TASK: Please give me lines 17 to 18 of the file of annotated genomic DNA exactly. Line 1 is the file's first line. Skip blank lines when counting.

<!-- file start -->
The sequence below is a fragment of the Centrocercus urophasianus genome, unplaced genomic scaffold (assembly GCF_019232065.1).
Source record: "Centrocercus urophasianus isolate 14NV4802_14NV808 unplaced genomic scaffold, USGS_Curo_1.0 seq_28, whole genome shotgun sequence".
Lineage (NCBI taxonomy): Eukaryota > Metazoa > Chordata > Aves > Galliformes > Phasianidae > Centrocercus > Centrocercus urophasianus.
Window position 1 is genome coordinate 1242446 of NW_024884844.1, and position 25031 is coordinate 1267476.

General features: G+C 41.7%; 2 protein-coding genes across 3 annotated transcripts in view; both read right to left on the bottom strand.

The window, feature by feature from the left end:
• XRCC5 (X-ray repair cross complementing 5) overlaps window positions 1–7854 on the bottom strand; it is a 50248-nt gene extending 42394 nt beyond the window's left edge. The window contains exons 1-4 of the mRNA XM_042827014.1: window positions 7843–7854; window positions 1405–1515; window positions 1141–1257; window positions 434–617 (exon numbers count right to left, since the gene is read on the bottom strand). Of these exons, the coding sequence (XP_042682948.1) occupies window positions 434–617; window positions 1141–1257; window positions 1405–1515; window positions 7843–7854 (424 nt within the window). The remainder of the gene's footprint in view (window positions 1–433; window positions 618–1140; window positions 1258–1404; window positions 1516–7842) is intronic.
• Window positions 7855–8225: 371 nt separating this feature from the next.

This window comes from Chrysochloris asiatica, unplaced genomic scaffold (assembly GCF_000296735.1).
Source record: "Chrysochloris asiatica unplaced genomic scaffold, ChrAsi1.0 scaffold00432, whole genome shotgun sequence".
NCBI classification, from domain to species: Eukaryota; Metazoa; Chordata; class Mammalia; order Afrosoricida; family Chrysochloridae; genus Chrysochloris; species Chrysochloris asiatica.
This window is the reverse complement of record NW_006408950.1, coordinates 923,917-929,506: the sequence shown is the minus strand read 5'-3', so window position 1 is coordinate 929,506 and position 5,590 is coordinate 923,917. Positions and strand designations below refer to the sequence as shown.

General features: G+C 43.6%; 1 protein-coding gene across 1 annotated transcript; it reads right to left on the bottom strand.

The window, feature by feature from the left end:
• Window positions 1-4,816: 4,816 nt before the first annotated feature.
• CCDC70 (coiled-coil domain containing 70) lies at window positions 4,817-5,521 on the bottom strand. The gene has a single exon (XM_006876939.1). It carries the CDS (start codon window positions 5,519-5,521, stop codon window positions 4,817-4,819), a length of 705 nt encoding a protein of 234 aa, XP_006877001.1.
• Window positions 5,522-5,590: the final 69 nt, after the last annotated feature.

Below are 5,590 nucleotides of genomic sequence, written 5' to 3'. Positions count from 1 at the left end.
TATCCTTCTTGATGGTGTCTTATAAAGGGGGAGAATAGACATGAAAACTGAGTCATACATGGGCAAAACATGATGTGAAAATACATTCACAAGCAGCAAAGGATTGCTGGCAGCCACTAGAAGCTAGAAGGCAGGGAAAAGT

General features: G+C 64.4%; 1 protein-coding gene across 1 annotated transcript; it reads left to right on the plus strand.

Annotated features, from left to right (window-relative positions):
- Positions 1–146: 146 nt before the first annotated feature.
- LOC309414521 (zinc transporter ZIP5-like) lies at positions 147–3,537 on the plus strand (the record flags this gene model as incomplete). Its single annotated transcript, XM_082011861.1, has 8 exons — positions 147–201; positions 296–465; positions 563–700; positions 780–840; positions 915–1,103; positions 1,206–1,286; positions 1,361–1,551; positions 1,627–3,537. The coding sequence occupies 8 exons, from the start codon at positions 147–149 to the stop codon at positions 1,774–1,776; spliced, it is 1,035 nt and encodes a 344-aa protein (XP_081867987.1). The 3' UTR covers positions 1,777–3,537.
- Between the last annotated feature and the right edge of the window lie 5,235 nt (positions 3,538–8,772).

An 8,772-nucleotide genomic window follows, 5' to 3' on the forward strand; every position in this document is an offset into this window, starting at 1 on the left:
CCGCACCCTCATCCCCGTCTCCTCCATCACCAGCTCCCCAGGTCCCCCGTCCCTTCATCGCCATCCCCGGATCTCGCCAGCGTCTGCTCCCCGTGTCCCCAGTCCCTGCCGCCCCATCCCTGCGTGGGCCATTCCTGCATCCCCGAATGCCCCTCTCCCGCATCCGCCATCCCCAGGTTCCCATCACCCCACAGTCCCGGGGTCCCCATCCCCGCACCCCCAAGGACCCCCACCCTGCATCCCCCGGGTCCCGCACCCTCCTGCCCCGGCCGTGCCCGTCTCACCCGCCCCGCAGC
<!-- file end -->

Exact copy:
• Window positions 5,522-5,590: the final 69 nt, after the last annotated feature.

Below are 5,590 nucleotides of genomic sequence, written 5' to 3'. Positions count from 1 at the left end.